(Zygophyllacæe) of which the plant is a representative, are coated with appressed hairs and varnished with a resinous secretion. After the advent of a rain, or if watered, the plant quickly responds, the leaves becoming bright green and its delicate yellow flowers coming out in
great numbers. The shrub is flat topped, and in large areas where few other so large specimens grow, the foliage of many plants lies in a uniform layer parallel to the ground. The hard twigs and branches make excellent fuel particularly for the camp cook's fire.
Associated with the creosote bush, in numbers varying with the locality, are several species of cacti of the genus Opuntia, but of the type of Opuntia arborescens. and not possessed of the flattened branches of the common prickly pear. Of these, which are more dense tree-like in form, the one known locally as the cholla attracts one's attention most quickly. Its smaller branches, clothed with numerous white spines, are curiously massed into formless bunches many of the smaller joints hanging down and sooner or later breaking off. Thus collect beneath the plant piles of dejecta membra, many dead, some dying. These broken off parts may serve to propagate the plant; when seed-pods are so cast off they more likely serve this end. In the agglomerations of branches just described birds cunningly build their nests; and these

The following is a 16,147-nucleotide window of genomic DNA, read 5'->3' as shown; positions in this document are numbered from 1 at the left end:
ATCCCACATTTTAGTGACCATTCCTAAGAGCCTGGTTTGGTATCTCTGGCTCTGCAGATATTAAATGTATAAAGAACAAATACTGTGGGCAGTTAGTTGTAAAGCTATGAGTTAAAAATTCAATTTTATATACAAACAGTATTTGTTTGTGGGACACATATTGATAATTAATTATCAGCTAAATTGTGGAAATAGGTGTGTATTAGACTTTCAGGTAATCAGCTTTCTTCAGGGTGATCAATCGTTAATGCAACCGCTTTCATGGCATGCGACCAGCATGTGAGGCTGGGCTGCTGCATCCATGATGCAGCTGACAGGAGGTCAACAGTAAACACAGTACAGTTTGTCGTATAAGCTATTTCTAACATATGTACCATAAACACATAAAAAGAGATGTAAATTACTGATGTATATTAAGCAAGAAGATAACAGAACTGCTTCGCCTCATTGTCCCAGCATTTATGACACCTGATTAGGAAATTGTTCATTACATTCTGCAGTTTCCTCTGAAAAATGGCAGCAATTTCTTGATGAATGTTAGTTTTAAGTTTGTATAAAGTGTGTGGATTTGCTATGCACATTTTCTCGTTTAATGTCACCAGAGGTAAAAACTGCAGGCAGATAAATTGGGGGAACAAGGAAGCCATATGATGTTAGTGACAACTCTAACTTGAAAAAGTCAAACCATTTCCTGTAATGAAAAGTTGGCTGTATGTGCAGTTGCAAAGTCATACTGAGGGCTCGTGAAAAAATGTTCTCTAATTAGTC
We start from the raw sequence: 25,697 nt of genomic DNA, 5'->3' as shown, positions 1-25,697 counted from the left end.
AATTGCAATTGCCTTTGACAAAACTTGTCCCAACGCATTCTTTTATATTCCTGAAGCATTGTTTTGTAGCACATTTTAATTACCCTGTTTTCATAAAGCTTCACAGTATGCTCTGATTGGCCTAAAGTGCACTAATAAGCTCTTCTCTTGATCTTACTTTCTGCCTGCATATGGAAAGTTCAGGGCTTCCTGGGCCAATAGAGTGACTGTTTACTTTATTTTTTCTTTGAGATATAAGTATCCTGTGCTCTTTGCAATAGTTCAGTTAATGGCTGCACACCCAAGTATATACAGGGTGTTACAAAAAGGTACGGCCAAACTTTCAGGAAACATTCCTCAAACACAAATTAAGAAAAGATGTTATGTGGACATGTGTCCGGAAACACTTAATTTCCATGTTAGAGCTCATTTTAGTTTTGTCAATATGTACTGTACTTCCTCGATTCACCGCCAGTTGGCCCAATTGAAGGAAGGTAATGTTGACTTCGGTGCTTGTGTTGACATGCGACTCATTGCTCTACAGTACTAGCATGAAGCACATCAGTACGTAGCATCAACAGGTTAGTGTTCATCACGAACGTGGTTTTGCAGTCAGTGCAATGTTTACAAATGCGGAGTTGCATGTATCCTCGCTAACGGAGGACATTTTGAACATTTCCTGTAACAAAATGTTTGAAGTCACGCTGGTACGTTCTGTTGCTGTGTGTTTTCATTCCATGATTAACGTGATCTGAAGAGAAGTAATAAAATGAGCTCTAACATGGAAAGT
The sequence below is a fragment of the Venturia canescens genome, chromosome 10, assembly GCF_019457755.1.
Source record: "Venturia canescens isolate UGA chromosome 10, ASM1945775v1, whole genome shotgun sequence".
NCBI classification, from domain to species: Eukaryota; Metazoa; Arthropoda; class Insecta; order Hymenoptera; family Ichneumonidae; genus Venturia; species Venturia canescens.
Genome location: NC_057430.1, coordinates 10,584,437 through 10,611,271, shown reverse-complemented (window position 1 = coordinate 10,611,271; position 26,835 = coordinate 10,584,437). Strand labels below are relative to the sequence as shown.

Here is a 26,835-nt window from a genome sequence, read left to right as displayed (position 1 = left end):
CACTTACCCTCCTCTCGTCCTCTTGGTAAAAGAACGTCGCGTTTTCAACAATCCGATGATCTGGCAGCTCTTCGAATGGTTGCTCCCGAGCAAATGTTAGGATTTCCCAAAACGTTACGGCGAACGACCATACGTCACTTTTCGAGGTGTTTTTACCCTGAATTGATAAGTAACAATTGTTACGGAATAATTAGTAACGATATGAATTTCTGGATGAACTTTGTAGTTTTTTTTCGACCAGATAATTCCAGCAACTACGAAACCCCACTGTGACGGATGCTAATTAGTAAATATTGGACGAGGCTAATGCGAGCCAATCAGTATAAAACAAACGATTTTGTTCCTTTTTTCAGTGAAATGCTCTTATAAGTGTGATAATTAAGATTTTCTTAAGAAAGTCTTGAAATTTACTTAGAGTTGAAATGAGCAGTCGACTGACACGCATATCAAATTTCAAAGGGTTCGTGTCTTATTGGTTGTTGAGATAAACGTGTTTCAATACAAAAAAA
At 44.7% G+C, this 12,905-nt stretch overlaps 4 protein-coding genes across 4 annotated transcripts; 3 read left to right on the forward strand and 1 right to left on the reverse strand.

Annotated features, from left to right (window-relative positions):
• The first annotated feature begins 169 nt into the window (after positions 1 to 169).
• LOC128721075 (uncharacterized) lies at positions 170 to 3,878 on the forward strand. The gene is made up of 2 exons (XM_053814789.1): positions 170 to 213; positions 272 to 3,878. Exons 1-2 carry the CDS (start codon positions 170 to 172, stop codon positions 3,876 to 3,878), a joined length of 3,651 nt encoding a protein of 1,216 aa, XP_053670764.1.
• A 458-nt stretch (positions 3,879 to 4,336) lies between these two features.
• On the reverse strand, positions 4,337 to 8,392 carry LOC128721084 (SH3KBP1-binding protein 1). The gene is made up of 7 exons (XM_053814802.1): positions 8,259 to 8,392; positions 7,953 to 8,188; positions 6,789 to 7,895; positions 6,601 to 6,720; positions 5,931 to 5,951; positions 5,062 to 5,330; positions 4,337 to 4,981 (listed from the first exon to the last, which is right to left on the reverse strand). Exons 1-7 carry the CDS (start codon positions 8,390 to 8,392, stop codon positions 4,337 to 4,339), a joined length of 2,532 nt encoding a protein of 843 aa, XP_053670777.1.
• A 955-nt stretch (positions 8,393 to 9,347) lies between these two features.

are hardly to be noticed but for the knowledge that they are frequently found in such places. The few stout ungainly stems of these plants, and, as one may say, the weird disposition of the lesser branches, glistening in their coating of gray shining spines, produce a habit which, in the language of the advertisement, is peculiar to itself. When, as often happens, the cholla has the monopoly of the situation, the desert aspect becomes very pronounced. Two other species of this type are common, the so-called Opuntia spinosior, with pink flowers, and another (O. versicolor), with yellow ones. These, however, do not show
- Pronounced Cho-ya (Opuntia fulgida).